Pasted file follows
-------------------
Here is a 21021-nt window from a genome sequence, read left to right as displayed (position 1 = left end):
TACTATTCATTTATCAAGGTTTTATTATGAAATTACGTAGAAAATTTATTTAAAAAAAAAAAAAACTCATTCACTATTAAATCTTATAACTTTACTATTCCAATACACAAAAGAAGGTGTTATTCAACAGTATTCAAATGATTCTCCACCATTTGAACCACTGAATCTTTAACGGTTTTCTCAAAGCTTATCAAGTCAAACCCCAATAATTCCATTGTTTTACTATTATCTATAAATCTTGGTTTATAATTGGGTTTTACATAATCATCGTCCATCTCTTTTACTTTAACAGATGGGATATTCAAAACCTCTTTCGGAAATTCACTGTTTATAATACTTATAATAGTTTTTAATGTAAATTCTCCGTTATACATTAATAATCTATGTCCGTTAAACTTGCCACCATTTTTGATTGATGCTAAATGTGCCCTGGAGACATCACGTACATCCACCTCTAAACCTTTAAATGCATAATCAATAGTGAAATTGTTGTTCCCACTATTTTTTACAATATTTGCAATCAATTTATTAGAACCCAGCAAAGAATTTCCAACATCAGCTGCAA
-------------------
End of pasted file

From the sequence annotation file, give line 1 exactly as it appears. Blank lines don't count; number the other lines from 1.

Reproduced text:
Here is a 21021-nt window from a genome sequence, read left to right as displayed (position 1 = left end):